U.S. Sen. Ted Stevens (R-Alaska), the incoming deputy majority leader who spent this weekend in high-level talks here, said tonight he would not "rule out" U.S. sales of lethal military equipment to China because of Soviet "aggressiveness" in Poland, Vietnam and Afghanistan.

Stevens, who will head the important subcommittee on defense appropiations when the Senate convenes Monday, said at a press conference that he hopes Soviet leaders will "understand the meaning of my first visit as [subcommittee] chairman . . . and, believe me, it is not accidental that I have come.

"I think we are seeing a new attitude of the Soviet leaders and they have to understand there is a new generation in our country dealing with problems related to them," said Stevens, who traveled to Peking at the request of incoming Senate Majority Leader Howard Baker.

Stevens arrived here Friday with his wife and Anna Chennault, a long-time opponent of the Chinese Communists who was returning to Peking, her native city, for the first time in 32 years. Channault, whose late husband commanded the Flying Tiger air force in China during World War II, came in her capacity as chairman of the Republican Party's Heritage council. c

In its rapidly expanding ties with Peking over the past year, the Carter administration has offered to sell China technology that can be converted to military uses as well as nonlethal military equipment, such as air defense radar, trucks, helicopters and transport planes.

Although many U.S. military planners have urged unrestricted weapons sales to China, a decision has been delayed by counterarguments that sales of lethal weapons would dangerously upset the Soviets, who share a disputed border with China and have conflicting interests with Peking and Southeast Asia.

Stevens, who held talks with senior Vice Premier Deng Xiaoping and Foreign Minister Huang Hua in the last two days, said his discussions included defense questions, Soviet behavior on matters of foreign policy, Vietnam's presence in Cambodia and Peking's relations with Taiwan.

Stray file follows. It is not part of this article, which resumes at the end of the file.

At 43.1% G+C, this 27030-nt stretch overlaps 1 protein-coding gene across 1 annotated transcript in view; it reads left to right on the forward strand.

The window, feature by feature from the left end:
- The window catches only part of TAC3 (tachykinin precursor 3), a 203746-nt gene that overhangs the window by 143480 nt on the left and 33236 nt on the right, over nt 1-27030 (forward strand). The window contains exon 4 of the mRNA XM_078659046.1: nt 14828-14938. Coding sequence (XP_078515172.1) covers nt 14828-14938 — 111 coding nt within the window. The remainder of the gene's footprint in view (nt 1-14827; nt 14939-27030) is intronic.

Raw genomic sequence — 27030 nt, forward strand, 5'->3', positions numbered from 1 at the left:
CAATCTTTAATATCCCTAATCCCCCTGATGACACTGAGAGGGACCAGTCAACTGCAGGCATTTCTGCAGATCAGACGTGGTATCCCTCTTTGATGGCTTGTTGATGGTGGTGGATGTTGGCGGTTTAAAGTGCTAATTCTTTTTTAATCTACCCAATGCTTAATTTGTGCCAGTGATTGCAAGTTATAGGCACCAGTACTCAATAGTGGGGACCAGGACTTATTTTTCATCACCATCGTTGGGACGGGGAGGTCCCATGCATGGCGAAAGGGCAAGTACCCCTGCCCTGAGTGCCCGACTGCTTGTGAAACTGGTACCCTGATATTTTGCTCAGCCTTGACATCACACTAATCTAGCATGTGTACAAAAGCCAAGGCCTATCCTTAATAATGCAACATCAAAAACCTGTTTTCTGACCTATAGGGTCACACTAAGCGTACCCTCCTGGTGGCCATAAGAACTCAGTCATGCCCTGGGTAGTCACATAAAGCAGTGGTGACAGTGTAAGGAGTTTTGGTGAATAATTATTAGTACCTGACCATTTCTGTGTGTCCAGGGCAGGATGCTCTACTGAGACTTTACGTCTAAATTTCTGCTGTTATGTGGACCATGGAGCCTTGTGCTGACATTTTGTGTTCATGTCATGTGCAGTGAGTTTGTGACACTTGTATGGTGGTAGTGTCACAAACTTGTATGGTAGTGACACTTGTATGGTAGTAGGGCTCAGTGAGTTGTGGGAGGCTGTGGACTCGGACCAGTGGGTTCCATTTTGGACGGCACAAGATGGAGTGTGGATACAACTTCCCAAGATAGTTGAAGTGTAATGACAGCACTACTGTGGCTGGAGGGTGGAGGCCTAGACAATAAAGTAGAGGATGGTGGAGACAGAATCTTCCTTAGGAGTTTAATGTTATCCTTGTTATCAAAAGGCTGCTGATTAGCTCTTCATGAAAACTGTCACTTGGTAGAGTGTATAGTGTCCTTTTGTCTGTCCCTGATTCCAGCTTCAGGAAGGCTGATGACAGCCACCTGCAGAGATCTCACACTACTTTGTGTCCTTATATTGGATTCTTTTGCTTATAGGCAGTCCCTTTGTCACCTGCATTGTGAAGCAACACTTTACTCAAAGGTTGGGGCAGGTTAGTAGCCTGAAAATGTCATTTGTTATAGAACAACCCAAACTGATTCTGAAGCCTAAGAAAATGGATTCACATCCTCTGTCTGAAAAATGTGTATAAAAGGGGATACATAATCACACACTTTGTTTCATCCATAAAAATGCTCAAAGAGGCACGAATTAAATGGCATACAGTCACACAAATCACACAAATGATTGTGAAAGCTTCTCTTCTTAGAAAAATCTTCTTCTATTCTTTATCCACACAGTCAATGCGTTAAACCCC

He declined, however, to provide details of his meetings, saying they were "off the record" and would only be revealed in a report to Baker when Stevens returns to Washington after a stopover in Taiwan beginning Monday.

Throughout the hour-long press conference at a Chinese government guest house, Stevens stressed that he was not speaking for the incoming Reagan administration. Nor did he convey any messages from the president-elect to reassure the Chinese about American intentions in eastern Asia, he said.

Chennault, who also attended the press conference, and Stevens chose their words carefully, taking pains to avoid the kind of controversy that erupted several weeks ago when Ray Cline, a Reagan foreign policy adviser, offended the Chinese by statements he made on a swing through Asia.

"We are not here as ambassadors in any way for the new administration," Stevens said. "Since we have not been sent by Governor Reagan, we have not been able to answer questions posed to us [by the Chinese] about what to expect of the new administration.

"We're not here to bring messages to the people of China or bring any messages back."

Chinese officials are still a bit wary of the incoming administration because of Reagan's campaign call for upgrading U.S. relations with the Nationalist Chinese government on Taiwan -- a position he softened after it became a controversial political issue.

Stevens said he told Deng and other Chinese leaders that Reagan is "very realistic" -- a code phrase signifying that the president-elect realizes the advantages of good Sino-American relations as a lever against a common adversary, the Soviet Union.

"We are quite hopeful of expanding and improving our relations with the People's Republic of China," he said. "This country has a great deal to offer in terms of dealing with our country."